Book Review: The Church According to Paul (Thompson)

The Christian church is facing a crisis. It is losing face, hemorrhaging influence in the public sphere of Western civilization, churches are declining in membership, and increasing swaths of people are not longer interested in what Christianity has to offer. This apparent decline is not a new trend to be sure—and stems, at least inContinue reading “Book Review: The Church According to Paul (Thompson)”

PRV2: Conclusions

This is the final post is our series examining Protestant Reactions to Vatican II. Having examined Protestant reactions to the Roman Catholic conceptions of Divine Revelation and the Church, Non-Catholic Churches, the Priesthood, the Liturgy, and Religious Freedom, what may we conclude? As noted before, the initial reactions of many Protestants to the Second VaticanContinue reading “PRV2: Conclusions”

PRV2: Other Issues

This post is part of our ongoing series examining Protestant Reactions to Vatican II. While we cannot consider every facet of the Second Vatican Council that Protestant scholars have engaged, there are three remaining issues worthy of briefly considering here: reactions to Vatican II’s position on the Priesthood, the Liturgy, and Religious Freedom. It isContinue reading “PRV2: Other Issues”

PRV2: Protestant-Catholic Dialogue

This post is part of our ongoing series examining Protestant Reactions to Vatican II. Another facet of the Second Vatican Council that has garnered a variety of responses from Protestant Christians involves those documents discussing the relationship between the Roman Catholic Church and other Christian Churches. While not universally affirmed, the general perspective of ProtestantContinue reading “PRV2: Protestant-Catholic Dialogue”

PRV2: Divine Revelation and the Church

This post is part of our ongoing series examining Protestant Reactions to Vatican II. Dei verbum and Lumen gentium, the constitutions on Divine Revelation and the Church, respectively, remain two of the most discussed documents among Protestants responding to Vatican II. Historically such interest follows from the concerns of the Protestant Reformation, where early reformersContinue reading “PRV2: Divine Revelation and the Church”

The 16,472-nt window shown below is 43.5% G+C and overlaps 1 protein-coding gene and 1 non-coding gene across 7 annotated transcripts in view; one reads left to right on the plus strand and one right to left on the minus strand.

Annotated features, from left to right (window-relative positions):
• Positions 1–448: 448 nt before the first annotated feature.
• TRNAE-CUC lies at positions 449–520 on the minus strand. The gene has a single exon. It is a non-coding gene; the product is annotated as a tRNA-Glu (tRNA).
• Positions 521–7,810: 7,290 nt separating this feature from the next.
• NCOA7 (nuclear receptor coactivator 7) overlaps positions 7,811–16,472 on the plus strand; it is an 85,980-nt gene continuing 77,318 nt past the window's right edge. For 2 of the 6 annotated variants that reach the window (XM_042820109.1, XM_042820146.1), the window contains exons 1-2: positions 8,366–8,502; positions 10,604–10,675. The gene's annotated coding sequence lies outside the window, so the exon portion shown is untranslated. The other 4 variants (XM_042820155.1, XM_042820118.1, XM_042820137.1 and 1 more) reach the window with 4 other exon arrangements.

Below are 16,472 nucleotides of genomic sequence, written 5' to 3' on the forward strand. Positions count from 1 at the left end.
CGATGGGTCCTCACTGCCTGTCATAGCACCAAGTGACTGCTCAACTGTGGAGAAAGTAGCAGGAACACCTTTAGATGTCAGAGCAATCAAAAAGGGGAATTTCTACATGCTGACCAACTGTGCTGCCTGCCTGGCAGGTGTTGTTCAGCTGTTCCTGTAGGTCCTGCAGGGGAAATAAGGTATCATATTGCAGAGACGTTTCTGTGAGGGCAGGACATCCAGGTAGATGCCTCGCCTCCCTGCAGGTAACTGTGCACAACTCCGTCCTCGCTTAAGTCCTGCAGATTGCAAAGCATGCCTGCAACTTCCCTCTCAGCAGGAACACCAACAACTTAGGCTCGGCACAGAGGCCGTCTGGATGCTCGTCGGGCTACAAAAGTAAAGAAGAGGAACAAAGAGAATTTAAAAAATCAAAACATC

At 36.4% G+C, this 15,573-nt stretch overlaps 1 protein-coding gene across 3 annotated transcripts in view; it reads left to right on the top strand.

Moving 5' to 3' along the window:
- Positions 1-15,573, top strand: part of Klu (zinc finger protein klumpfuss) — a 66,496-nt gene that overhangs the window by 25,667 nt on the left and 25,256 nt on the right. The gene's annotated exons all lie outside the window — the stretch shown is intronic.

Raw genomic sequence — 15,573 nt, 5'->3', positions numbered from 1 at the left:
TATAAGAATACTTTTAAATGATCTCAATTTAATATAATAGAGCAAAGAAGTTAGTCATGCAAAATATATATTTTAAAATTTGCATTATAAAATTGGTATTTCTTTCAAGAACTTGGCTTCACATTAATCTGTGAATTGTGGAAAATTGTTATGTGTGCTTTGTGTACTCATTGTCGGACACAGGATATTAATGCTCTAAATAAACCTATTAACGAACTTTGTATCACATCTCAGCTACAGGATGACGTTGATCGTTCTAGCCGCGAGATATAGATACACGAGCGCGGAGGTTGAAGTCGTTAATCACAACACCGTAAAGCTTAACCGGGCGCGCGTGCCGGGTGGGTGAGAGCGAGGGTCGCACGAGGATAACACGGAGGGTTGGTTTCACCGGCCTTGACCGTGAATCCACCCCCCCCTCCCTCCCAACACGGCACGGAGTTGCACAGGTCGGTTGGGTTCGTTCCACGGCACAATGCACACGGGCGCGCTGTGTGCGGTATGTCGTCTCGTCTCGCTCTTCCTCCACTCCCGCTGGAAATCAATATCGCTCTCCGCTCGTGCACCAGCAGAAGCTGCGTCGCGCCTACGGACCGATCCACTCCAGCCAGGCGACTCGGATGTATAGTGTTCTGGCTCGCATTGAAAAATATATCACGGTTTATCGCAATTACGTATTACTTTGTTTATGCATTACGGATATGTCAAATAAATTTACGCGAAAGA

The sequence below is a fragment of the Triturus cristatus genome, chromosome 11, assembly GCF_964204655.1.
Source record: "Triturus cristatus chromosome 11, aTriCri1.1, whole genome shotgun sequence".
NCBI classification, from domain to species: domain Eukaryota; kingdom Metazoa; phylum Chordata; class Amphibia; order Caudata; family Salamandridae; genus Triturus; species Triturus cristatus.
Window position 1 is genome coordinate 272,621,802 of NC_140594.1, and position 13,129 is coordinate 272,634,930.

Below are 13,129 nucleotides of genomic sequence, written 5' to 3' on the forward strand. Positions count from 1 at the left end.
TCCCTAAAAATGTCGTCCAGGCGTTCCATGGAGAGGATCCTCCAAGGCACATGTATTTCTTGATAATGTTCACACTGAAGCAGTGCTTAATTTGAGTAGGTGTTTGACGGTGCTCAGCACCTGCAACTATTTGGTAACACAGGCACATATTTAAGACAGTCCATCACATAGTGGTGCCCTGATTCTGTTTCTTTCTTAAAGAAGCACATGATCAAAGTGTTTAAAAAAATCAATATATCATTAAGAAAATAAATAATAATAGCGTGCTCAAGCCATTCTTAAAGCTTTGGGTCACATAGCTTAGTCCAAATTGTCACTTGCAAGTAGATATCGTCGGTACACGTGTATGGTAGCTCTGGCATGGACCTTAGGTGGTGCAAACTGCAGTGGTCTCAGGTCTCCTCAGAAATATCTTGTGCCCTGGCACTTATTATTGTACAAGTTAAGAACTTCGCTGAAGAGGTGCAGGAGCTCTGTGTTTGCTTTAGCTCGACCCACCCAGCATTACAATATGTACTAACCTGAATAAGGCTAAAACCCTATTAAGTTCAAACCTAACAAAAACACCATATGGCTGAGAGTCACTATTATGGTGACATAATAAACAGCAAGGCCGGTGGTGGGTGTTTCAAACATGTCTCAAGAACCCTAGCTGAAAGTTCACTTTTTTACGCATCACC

PRV2: General Responses

This post is part of our ongoing series examining Protestant Reactions to Vatican II. Having briefly noted a history of the council and some of the historical and methodological problems associated with this study, we may now turn to the Protestant reactions to the Second Vatican Council. Here we examine several areas of engagement: BroadContinue reading “PRV2: General Responses”

PRV2: Conciliar Context

This post is part of our ongoing series examining Protestant Reactions to Vatican II. Before examining any specific reactions to Vatican II, we must negotiate several historical and methodological problems. The first is the issue of historical placement. Though nearly fifty years removed from the closing of the council, the chronological proximity of this studyContinue reading “PRV2: Conciliar Context”

Protestant Reactions to Vatican II: Introduction

Over the next two weeks, Pursuing Veritas will be offering an overview of Protestant Reactions to the Second Vatican Council of the Roman Catholic Church.  This series is presented with at least one major caveat: Not every Protestant reaction to Vatican II has been examined — indeed, many of the most “interesting” were omitted dueContinue reading “Protestant Reactions to Vatican II: Introduction”

Book Review: Catholic Bible Dictionary (Ed. Hahn)

In an age of competing “internet histories” and lists of “ten things you need to know about this”, where the first page of Google and a Wikipedia entry are often marshaled as appropriate evidence for engaging important issues, access to serious resources serves an important role in properly understanding and interpreting our world. This isContinue reading “Book Review: Catholic Bible Dictionary (Ed. Hahn)”

Radical Reformers

Though hardly an accurate representation of the varieties and differences among the plethora of multiform reformation theologies and practices at work in Europe during the 16th century, the term “Radical Reformation” has long been used as a ‘catch-all’ phrase describing non-magisterial reformers such as Conrad Grebel, Michael Sattler, and Pilgrim Marpeck. In this paper weContinue reading “Radical Reformers”